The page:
Effect of Increased Carbon Dioxide and Temperature on Runoff Chemistry at a Forested Catchment in Southern Norway (CLIMEX Project)
- Cite this article as:
- Wright, R. Ecosystems (1998) 1: 216. doi:10.1007/s100219900017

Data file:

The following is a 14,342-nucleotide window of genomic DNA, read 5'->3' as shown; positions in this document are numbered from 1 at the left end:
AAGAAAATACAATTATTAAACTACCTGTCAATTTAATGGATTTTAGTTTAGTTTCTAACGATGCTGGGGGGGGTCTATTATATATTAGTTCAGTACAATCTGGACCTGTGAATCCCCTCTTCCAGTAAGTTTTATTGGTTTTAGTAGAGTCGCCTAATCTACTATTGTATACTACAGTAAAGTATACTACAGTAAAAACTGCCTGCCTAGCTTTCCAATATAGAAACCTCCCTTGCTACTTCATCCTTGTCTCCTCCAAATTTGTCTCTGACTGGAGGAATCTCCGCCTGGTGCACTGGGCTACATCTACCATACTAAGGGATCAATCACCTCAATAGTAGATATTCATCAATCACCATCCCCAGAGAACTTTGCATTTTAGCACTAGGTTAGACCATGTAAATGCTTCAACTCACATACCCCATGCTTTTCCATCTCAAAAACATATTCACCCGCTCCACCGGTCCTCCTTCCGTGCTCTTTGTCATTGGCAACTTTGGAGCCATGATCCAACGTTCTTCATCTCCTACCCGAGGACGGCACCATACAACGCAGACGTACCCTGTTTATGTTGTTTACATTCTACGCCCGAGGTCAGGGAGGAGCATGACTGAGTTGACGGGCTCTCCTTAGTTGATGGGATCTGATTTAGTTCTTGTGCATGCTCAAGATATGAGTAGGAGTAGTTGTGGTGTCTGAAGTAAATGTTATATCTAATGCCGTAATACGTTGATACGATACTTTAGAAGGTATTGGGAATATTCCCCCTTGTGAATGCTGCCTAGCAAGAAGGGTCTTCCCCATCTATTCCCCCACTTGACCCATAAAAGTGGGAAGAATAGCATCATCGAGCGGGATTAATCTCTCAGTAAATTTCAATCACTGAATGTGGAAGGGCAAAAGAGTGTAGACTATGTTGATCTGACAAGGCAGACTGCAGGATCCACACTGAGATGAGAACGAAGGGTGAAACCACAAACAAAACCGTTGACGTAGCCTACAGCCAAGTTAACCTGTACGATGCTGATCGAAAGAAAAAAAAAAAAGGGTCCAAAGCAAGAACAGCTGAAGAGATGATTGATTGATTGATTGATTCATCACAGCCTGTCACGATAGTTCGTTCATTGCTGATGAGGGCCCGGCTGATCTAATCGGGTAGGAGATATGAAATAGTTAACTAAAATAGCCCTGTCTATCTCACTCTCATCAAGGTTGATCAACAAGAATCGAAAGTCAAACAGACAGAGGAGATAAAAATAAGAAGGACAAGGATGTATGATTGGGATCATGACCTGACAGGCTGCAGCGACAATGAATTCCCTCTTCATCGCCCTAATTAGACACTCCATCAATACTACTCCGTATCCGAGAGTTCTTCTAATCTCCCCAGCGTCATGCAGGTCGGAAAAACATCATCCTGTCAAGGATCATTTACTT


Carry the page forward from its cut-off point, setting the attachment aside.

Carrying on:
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CLIMEX (Climate Change Experiment) is an integrated, whole-ecosystem research project that focuses on the response of forest ecosystems at the catchment scale to increased CO2 and temperature. KIM catchment (860 m2) is completely enclosed by a transparent greenhouse, receives deacidifed “clean” rain, and has elevated CO2 (560 ppmv) and elevated air temperature (3°–5°C above ambient). The uppermost 20% of the catchment is partitioned off, is not subject to changed CO2 or temperature, and serves as an untreated control. Fluxes of nitrate and ammonium in runoff from KIM catchment increased from 2 mmol m−2 y−1 each in the 3 years before treatment to 6 and 3 mmol m−2 y−1, respectively, in the 3 years after treatment (May 1994–April 1997), despite a 15 mmol m−2 y−1 decrease in N dry deposition due to the sealing of the walls to the enclosure. N flux in runoff from three reference catchments and the control section did not change. The net loss of inorganic N was thus about 20 mmol m−2 treated soil y−1. There were no changes in organic N or total organic carbon in runoff. The ecosystem switched from a net sink to a net source of inorganic nitrogen (N). The increased loss of N may be due to accelerated decomposition of soil organic matter induced by higher temperature. Due to many decades of N deposition from long-range transported pollutants, the ecosystem prior to treatment was N saturated. If global change induces persistent losses of inorganic N on a regional scale, the result may be a significant increase in nitrate concentrations in fresh waters and N loading to coastal marine ecosystems. In regions with acid sensitive waters, such as southern Norway, the increased nitrate release caused by global change may offset improvements achieved by reduced sulfur and N deposition.